There are certainly a few valid reasons not to throw your heart into believing in this Red Sox team that undoubtedly will finish with the best regular-season record in team history.
That you rooted years for the Sox pre-2004 — or BTT, Before The Titles — is certainly one. Waiting for the other Sox to drop is seared into a lot of us like a red-hot brand on a cow’s backside. Sorry, that doesn’t just wash away at the sight of those three sterling trophies and the tears of Yankees fans. It’s always going to be there. You youngins’ couldn't understand.
You might not believe in this bullpen. The reasons for that are obvious, and you then you realize lesser arrays of talent have been twisted inside out by the intense autumn pressure.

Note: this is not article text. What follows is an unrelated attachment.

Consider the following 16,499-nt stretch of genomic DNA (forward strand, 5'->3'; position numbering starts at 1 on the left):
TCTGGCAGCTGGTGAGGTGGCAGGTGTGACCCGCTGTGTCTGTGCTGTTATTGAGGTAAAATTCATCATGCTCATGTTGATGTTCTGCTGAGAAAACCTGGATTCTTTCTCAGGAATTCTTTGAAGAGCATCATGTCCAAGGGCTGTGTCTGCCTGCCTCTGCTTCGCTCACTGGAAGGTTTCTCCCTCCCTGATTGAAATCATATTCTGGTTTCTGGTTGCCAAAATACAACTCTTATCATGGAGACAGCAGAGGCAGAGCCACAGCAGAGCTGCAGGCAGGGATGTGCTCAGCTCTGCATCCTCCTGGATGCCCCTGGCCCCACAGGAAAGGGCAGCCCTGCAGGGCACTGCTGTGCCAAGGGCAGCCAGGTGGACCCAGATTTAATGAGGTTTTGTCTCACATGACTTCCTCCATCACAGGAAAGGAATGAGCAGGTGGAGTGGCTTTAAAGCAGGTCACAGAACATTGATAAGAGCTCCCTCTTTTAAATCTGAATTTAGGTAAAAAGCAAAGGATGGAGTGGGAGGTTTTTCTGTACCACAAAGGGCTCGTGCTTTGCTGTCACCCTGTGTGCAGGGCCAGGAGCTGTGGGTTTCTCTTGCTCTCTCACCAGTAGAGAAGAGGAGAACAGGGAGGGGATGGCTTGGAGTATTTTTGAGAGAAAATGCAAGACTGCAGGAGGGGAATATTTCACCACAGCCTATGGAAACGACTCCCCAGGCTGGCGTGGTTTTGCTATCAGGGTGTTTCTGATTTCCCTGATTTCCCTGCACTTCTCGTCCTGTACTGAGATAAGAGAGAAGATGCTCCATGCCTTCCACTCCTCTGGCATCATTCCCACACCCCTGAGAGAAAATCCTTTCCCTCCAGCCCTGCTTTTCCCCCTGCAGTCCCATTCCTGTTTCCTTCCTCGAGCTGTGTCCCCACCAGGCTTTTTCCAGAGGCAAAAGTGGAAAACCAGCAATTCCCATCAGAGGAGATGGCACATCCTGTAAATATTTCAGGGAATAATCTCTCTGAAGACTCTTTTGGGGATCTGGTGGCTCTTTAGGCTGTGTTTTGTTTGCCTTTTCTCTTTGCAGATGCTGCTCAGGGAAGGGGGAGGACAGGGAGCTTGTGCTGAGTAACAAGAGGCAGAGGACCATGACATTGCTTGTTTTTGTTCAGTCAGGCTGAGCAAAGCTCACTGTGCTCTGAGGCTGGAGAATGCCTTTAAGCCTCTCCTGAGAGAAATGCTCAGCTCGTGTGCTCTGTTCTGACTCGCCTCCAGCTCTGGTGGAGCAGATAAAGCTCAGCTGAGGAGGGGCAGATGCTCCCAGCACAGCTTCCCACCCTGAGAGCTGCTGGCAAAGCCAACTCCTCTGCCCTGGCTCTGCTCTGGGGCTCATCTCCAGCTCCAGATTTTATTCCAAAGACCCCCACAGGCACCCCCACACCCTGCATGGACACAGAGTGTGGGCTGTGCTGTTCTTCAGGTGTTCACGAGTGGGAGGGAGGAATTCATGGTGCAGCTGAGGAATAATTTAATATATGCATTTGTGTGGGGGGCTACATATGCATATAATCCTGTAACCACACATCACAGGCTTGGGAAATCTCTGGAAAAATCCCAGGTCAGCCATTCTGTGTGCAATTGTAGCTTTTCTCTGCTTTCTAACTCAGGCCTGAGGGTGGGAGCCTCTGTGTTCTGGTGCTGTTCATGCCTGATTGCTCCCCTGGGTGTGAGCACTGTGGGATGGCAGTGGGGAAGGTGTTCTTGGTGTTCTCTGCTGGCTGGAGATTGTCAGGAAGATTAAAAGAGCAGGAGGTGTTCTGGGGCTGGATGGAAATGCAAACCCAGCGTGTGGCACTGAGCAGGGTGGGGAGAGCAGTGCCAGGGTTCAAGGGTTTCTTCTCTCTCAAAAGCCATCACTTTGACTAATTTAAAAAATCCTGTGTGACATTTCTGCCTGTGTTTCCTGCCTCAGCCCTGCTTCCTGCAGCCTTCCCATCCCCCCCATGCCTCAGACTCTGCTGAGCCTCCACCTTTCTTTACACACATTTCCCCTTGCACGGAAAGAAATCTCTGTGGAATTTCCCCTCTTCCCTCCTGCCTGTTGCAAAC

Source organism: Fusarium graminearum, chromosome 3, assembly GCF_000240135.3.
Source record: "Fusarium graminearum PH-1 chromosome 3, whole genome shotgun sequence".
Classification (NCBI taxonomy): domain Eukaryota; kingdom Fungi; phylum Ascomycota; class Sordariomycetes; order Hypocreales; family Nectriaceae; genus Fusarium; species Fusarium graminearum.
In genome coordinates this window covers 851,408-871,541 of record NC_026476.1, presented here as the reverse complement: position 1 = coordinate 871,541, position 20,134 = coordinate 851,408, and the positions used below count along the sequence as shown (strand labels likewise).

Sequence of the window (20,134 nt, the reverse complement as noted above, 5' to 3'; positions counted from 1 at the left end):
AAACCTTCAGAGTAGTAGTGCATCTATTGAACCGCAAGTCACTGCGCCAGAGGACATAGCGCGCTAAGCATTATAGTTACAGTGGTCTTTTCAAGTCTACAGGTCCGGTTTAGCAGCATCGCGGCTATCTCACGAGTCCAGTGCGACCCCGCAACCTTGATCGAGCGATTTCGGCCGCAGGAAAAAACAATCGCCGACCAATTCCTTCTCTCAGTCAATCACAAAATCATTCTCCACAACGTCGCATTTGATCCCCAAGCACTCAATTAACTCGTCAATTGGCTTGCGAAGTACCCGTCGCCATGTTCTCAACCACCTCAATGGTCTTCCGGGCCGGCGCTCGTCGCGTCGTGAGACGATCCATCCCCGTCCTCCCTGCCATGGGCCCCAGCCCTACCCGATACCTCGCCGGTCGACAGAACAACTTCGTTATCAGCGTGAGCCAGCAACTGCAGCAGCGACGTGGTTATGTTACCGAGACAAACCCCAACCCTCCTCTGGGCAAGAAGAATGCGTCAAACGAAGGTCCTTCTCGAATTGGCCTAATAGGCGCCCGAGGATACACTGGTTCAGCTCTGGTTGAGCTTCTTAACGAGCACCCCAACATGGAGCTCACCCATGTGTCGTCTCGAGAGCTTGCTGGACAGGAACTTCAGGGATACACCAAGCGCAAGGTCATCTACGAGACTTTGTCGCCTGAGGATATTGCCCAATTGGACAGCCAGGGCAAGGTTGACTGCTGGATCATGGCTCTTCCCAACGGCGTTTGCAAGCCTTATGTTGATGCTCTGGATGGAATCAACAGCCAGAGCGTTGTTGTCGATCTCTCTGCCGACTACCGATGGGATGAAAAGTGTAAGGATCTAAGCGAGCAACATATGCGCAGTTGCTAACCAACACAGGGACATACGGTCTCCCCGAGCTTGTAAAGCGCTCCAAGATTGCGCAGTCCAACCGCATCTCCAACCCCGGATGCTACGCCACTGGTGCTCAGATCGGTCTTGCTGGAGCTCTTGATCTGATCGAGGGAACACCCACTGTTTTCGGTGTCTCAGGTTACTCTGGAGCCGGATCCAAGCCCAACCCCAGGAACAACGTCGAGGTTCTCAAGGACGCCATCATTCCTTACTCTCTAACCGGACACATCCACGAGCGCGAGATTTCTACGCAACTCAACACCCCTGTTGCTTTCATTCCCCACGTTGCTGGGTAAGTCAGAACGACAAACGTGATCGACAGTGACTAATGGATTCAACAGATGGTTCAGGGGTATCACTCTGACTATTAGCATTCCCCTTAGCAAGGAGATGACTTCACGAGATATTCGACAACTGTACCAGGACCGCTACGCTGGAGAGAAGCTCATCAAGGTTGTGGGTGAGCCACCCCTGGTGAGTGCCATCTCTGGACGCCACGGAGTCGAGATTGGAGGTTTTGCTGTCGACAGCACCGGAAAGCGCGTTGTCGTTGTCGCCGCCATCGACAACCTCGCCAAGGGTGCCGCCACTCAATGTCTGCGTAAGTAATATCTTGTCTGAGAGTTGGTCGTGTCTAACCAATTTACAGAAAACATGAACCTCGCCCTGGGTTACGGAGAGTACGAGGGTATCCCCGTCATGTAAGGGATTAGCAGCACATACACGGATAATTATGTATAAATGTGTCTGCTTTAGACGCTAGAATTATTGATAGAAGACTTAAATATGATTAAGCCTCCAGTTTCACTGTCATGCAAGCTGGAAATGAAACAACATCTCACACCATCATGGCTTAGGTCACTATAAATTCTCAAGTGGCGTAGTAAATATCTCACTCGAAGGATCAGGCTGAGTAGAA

That the starting pitching staff — and most of the lineup, as well — hasn’t exactly been an overwhelming force when it comes to postseason history (ahem, David Price) is something for some to fret about.
And even more worry about how Alex Cora might fare when every decision is magnified and a 162-game masterpiece can turn into a messy fingerpainting in the blink of an eye. This is Cora’s first year as a manager and he was a bench coach for one season prior to that. He had more experience as a TV analyst (three) than on a major-league bench (two). What in the name of Aaron Boone is going on around here?
Sorry, but I draw the line at Cora. I’ve got the BTT scars if you want to see them, hold my breath when any starter walks off the mound, worry when Kimbrel doesn’t have a three-run lead and a clean inning, and whether guys like Mookie Betts and Xander Bogaerts will bring the lumber in October.
But I’m all in on Cora. In Bill We Trust Bloviators and Brad-Bots please step aside. The Cuckoo For Cora crowd is coming on strong and there’s no stopping this train.
Tuesday night in Philadelphia was just the latest example.